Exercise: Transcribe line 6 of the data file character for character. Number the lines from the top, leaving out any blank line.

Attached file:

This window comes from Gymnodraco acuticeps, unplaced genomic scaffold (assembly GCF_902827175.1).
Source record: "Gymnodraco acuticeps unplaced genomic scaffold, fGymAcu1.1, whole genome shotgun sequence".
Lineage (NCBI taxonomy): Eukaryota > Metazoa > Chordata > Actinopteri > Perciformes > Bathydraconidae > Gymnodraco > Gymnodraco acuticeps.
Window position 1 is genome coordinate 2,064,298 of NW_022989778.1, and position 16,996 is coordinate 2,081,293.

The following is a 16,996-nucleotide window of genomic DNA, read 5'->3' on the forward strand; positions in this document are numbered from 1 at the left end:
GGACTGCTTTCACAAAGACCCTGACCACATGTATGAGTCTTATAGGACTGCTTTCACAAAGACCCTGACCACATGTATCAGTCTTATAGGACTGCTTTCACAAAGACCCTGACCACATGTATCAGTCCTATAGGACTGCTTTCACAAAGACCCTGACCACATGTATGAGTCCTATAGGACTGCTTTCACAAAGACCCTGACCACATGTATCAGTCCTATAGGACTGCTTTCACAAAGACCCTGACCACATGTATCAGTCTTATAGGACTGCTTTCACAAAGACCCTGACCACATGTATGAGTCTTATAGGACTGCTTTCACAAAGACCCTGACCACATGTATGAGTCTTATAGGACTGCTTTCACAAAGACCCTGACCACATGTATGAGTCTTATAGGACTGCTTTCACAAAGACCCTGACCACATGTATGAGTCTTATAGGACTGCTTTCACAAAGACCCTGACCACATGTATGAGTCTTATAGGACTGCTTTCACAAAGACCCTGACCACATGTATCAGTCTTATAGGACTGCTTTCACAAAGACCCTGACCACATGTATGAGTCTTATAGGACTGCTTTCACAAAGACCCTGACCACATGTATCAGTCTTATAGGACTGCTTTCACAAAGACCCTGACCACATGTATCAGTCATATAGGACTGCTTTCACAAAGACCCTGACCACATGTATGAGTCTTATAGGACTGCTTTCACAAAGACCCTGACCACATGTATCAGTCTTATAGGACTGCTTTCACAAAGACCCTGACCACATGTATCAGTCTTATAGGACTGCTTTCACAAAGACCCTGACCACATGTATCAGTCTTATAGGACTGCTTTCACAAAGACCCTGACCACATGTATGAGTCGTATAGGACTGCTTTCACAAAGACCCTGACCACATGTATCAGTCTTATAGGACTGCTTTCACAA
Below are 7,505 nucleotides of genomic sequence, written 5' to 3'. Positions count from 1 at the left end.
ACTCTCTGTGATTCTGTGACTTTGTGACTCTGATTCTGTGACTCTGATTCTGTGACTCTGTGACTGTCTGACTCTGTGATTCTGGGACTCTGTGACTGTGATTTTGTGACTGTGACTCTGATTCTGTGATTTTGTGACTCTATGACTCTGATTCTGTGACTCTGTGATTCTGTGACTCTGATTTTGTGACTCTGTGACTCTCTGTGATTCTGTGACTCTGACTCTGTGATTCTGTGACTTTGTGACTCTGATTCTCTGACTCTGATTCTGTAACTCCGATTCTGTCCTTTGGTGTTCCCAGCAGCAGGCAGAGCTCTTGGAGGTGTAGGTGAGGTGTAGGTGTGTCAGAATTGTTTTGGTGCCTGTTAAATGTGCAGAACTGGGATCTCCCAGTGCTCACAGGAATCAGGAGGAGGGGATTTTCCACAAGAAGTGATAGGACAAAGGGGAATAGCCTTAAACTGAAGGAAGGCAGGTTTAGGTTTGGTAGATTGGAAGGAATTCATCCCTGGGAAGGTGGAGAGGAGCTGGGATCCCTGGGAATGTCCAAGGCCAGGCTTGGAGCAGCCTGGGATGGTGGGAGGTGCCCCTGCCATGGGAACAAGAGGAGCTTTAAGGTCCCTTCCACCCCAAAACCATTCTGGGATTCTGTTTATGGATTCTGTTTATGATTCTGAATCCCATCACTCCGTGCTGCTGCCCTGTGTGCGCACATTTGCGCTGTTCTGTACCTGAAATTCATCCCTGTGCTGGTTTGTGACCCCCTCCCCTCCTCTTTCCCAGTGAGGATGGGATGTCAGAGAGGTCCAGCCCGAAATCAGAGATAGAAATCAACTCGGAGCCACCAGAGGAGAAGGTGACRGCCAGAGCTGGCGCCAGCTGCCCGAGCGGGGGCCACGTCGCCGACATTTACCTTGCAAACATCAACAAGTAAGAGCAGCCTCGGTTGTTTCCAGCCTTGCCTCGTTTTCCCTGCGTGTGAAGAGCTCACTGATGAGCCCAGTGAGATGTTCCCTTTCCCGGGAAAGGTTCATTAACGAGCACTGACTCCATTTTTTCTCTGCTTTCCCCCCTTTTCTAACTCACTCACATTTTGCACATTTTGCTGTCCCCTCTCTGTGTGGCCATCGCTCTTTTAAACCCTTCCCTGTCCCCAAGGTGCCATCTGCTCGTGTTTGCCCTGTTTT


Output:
GGACTGCTTTCACAAAGACCCTGACCACATGTATGAGTCTTATAGGACTGCTTTCACAAAGACCCTGACCACATGTATCAGTCTTATAGGACTGCTTTCACAAAGACCCTGACCACATGTATCAGTCCTATAGGACTGCTTTCACAAAGACCCTGACCACATGTATGAGTCCTATAGGACTGCTTTCACAAAGACCCTGACCACATGTATCAGTCCTATAGGACTGCTTTCACAAAGACCCTGACCACATGTATCAGTCTTATAGGACTGCTTTCACAAAGACCCTGACCACATGTATGAGTCTTATAGGACTGCTTTCACAAAGACCCTGACCACATGTATGAGTCTTATAGGACTGCTTTCACAAAGACCCTGACCACATGTATGAGTCTTATAGGACTGCTTTCACAAAGACCCTGACCACATGTATGAGTCTTATAGGACTGCTTTCACAAAGACCCTGACCACATGTATGAGTCTTATAGGACTGCTTTCACAAAGACCCTGACCACATGTATCAGTCTTATAGGACTGCTTTCACAAAGACCCTGACCACATGTATGAGTCTTATAGGACTGCTTTCACAAAGACCCTGACCACATGTATCAGTCTTATAGGACTGCTTTCACAAAGACCCTGACCACATGTATCAGTCATATAGGACTGCTTTCACAAAGACCCTGACCACATGTATGAGTCTTATAGGACTGCTTTCACAAAGACCCTGACCACATGTATCAGTCTTATAGGACTGCTTTCACAAAGACCCTGACCACATGTATCAGTCTTATAGGACTGCTTTCACAAAGACCCTGACCACATGTATCAGTCTTATAGGACTGCTTTCACAAAGACCCTGACCACATGTATGAGTCGTATAGGACTGCTTTCACAAAGACCCTGACCACATGTATCAGTCTTATAGGACTGCTTTCACAA